Note: This never before published piece is about a dozen years old. The advice still holds true but the contact information is outdated and some of the publications have bitten the dust since then. Most of the participants have also moved on to new challenges. Thanks to all the editors who particpated.
Writing academic fare for over twenty years, I realized, after a closer examination of my more profound creations, that I was in fact a humor writer. Over the past fourteen years I’ve submitted short humor pieces to hundreds of magazines, garnering about fifty publications. Humor markets often tend to be hidden or specialized. Although typically Writer’s Digest lists onlya few entries in its humor category, most other publications are looking for amusing pieces with just the right slant. For example after being rejected by my usual humor targets, I sold a piece (Shirtless In Seattle) to a police trade magazine on why criminals don’t wear shirts. Also numerous niche humor magazines aim at specific professions or special interest groups.
Many of the smaller humor publications, have the life span of a fruit fly and when I requested writer guidelines from 60 of them, more than two-thirds failed to respond or indicated they were now out of business.
Except for established comedians and well-known columnists whose work is actively solicited, most humor writers must submit their work on speculation. With the query process largely irrelevant, this leaves you at the mercy of an ever-growing slush pile.
Few things could be more subjective than editing a humor magazine. Even a much-rejected piece may eventually find a friendly home, if your postage only holds out. After a few months of constant rejections, I devised a scheme to get the inside the humor editorial mind and sent out questionnaires to a sample of humor editors, including many who routinely rejected my work. I encouraged their responses by shamelessly flattering them and making vague promises of the international fame that accompanies being featured in a writer’s magazine.
The five humor editors who eventually responded were Larry Logan, editor of the late great magazine Satire; Fran London, editor of the Journal of Nursing Jocularity; Douglas Carroll, editor of idiot wind; Robert Darden, editor of The Door; Glenn C. Ellenbogen, editor of the Journal of Polymorphous Perversity. Their many profound insights can be condensed into ten basic commandments that you can use to improve your acceptance average.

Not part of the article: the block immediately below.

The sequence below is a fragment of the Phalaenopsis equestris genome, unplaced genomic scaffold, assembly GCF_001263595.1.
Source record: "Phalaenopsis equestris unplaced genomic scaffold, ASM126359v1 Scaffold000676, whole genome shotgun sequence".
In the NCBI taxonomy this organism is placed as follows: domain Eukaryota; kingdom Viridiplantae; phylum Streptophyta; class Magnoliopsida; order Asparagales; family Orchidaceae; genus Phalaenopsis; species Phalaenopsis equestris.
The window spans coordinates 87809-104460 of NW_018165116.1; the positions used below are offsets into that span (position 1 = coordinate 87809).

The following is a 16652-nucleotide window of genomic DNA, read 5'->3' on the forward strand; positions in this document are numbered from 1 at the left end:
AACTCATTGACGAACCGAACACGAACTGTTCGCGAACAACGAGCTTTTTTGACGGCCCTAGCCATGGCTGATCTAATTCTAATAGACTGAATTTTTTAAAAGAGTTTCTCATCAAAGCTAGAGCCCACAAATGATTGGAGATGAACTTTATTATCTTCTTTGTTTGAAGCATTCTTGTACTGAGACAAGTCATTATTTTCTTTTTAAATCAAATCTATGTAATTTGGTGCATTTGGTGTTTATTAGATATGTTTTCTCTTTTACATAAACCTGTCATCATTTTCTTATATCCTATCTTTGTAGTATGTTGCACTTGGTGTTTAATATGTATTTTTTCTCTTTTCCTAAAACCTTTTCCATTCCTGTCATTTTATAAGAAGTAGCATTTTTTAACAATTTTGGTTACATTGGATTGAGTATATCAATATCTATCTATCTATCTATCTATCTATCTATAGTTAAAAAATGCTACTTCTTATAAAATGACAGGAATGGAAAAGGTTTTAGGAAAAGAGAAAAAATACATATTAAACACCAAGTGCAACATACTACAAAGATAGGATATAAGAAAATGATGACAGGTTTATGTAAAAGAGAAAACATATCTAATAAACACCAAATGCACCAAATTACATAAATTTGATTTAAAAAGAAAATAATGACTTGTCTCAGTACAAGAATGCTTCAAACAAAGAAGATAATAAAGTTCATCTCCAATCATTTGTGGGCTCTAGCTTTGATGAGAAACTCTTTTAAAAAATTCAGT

Commandment One: Write Laugh out loud humor.
The editors agreed that the main reason for rejecting a piece is that it simply wasn’t funny enough. They are looking for “laugh out loud works” Making an article funny enough may mean adding more gags, but more often it involves polishing the existing jokes and metaphors. Just adding jokes often destroys the unity or clutters up the structure. Try to get at least five alternative punchlines for each gag.
Commandment Two: Read back issues and guidelines and then write specifically for that particular magazine.
Robert Darden says he is particularly put off by “People haven’t read the magazine or writer’s guidelines. Of if they have they don’t think the rules apply to their piece!” his advice is to “…read a year’s worth of the publication before you submit a piece. Get the writer’s guidelines. Then see if you can visualize your piece in our table of contents.” Get a feel for both the style and as well as the content. A piece that is too sophisticated for a small regional publication may still be too parochial for a national market.
Commandment Three: Try out your material on an audience.
Logan advises, “Humor pieces should be tested before submitting… if there appear to be no symptoms of jocularity (laughter, smiles, chuckles, groans, etc.), there is an outside chance that the work is not in the genre of the funny.” Some humor writer’s are very relucant to test their works, but such testing almost always leads to a much better product even if you don’t act on every suggestion. Yes it’s agonizing, but necessary.
Commandment Four: Parodies that evoke common experiences are winners .
For his psychology satire publication, Glenn Ellenbogen says “ …we look for pieces that closely parallel REAL scientific articles in style and quasi-scientific jargon. He advises potential writers to “… read REAL … journals and make fun of them.” The closer the satire comes to echoing recognizable forms the better. Go for that shock of recognition.
Commandment Six: Don’t be too angry offensive, or hostile.
London says the Journal of Nursing Jocularity is “least interested in angry or malevolent humor.” I recently got a rejected piece about teenage drivers back on which the editor had scribbled “Too sarcastic for us.” Hostility can quickly sour the best humor piece. Cynical is fine, bitter is not.
Commandment Seven: When writing on prosaic topics, you must have a unique angle.